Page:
Generalization of Perceptual Learning of Degraded Speech Across Talkers Purpose We investigated whether perceptual learning of noise-vocoded (NV) speech is specific to a particular talker or accent. Method Four groups of listeners (n = 18 per group) were first trained by listening to 20 NV sentences that had been recorded by a talker with either the same ... Research Article
Newly Published
Research Article  |   October 04, 2017
Generalization of Perceptual Learning of Degraded Speech Across Talkers
 
Author Affiliations & Notes
  • Julia Jones Huyck
    Department of Psychology and Centre for Neuroscience Studies, Queen's University, Kingston, Ontario, Canada
  • Rachel H. Smith
    Department of Linguistics, University of Cambridge, United Kingdom
  • Sarah Hawkins
    Department of Linguistics and Centre for Music and Science, University of Cambridge, United Kingdom
  • Ingrid S. Johnsrude
    Department of Psychology and Centre for Neuroscience Studies, Queen's University, Kingston, Ontario, Canada
  • Disclosure: The authors have declared that no competing interests existed at the time of publication.
    Disclosure: The authors have declared that no competing interests existed at the time of publication. ×
  • Correspondence to Julia Jones Huyck, who is now at the Department of Speech Pathology and Audiology, Kent State University, OH: jhuyck@kent.edu
  • Rachel H. Smith is now at Glasgow University Laboratory of Phonetics, University of Glasgow, United Kingdom.
    Rachel H. Smith is now at Glasgow University Laboratory of Phonetics, University of Glasgow, United Kingdom.×
  • Ingrid S. Johnsrude is now at The Brain and Mind Institute, University of Western Ontario, London, Canada.
    Ingrid S. Johnsrude is now at The Brain and Mind Institute, University of Western Ontario, London, Canada.×
  • Editor: Frederick (Erick) Gallun
    Editor: Frederick (Erick) Gallun×
  • Associate Editor: Mitchell Sommers
    Associate Editor: Mitchell Sommers×
Article Information
Hearing & Speech Perception / Acoustics / Cultural & Linguistic Diversity / Attention, Memory & Executive Functions / Speech, Voice & Prosody / Newly Published / Research Article
Research Article   |   October 04, 2017
Generalization of Perceptual Learning of Degraded Speech Across Talkers
Journal of Speech, Language, and Hearing Research, Newly Published. doi:10.1044/2017_JSLHR-H-16-0300
History: Received July 22, 2016 , Revised March 29, 2017 , Accepted June 11, 2017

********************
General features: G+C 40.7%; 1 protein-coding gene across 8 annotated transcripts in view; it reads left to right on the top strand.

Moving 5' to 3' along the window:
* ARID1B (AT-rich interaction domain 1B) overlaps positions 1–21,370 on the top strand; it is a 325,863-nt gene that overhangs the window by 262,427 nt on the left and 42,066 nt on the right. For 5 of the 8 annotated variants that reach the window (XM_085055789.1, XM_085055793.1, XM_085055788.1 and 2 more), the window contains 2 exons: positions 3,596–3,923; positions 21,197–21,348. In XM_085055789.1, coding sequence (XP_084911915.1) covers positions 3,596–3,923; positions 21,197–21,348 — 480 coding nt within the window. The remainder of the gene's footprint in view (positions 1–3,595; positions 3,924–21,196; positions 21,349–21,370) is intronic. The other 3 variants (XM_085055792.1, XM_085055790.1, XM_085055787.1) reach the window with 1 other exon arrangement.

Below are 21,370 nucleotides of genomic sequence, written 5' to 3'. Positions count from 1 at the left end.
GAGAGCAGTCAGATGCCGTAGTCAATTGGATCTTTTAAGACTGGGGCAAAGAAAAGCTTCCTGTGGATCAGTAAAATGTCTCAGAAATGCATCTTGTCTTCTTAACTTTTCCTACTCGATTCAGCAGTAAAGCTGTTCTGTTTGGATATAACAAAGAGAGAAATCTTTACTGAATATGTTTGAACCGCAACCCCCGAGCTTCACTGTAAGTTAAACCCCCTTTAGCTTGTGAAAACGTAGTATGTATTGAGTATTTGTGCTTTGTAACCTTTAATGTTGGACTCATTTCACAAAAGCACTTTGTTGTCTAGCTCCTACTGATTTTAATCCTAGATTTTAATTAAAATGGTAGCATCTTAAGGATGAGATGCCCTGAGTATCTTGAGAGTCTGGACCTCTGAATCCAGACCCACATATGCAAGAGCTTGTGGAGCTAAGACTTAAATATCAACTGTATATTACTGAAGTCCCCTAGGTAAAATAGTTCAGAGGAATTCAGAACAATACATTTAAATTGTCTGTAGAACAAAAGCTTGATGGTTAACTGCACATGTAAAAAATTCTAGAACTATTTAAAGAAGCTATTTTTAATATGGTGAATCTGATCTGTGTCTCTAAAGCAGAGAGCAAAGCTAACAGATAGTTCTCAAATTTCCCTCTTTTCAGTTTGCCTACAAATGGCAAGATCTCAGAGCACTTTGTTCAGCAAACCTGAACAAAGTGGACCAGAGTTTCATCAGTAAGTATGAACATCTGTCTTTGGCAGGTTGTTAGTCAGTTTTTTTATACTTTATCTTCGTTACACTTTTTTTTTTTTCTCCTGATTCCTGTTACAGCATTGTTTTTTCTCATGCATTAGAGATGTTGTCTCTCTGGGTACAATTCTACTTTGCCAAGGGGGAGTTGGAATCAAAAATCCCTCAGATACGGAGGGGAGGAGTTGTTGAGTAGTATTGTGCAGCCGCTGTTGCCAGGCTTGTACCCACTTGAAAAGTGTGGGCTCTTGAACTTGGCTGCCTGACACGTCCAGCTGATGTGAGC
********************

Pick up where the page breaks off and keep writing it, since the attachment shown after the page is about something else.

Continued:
Journal of Speech, Language, and Hearing Research, Newly Published. doi:10.1044/2017_JSLHR-H-16-0300
History: Received July 22, 2016; Revised March 29, 2017; Accepted June 11, 2017

Purpose We investigated whether perceptual learning of noise-vocoded (NV) speech is specific to a particular talker or accent.

Method Four groups of listeners (n = 18 per group) were first trained by listening to 20 NV sentences that had been recorded by a talker with either the same native accent as the listeners or a different regional accent. They then heard 20 novel NV sentences from either the native- or nonnative-accented talker (test), in a 2 × 2 (Training Talker per Accent × Test Talker per Accent) design.

Results Word-report scores at test for participants trained and tested with the same (native- or nonnative-accented) talker did not differ from those for participants trained with 1 talker per accent and tested on another.

Conclusions Learning of NV speech generalized completely between talkers. Two additional experiments confirmed this result. Thus, when listeners are trained to understand NV speech, they are not learning talker- or accent-specific features but instead are learning how to use the information available in the degraded signal. The results suggest that people with cochlear implants, who experience spectrally degraded speech, may not be too disadvantaged if they learn to understand speech through their implant by listening primarily to just 1 other talker, such as a spouse.

Acknowledgments
This work was supported by the Canadian Natural Sciences and Engineering Research Council through a Discovery Grant and E.W.R. Steacie supplement to ISJ. JJH received support from the Natural Sciences and Engineering Research Council and from the F.V. Hunt Post-Doctoral Fellowship from the Acoustical Society of America. A. Chau, V. Cheung, A. Krishna, J. Riley, and T. Viaznikova helped with data collection and scoring. L. Bailey assisted with stimulus generation and programming.
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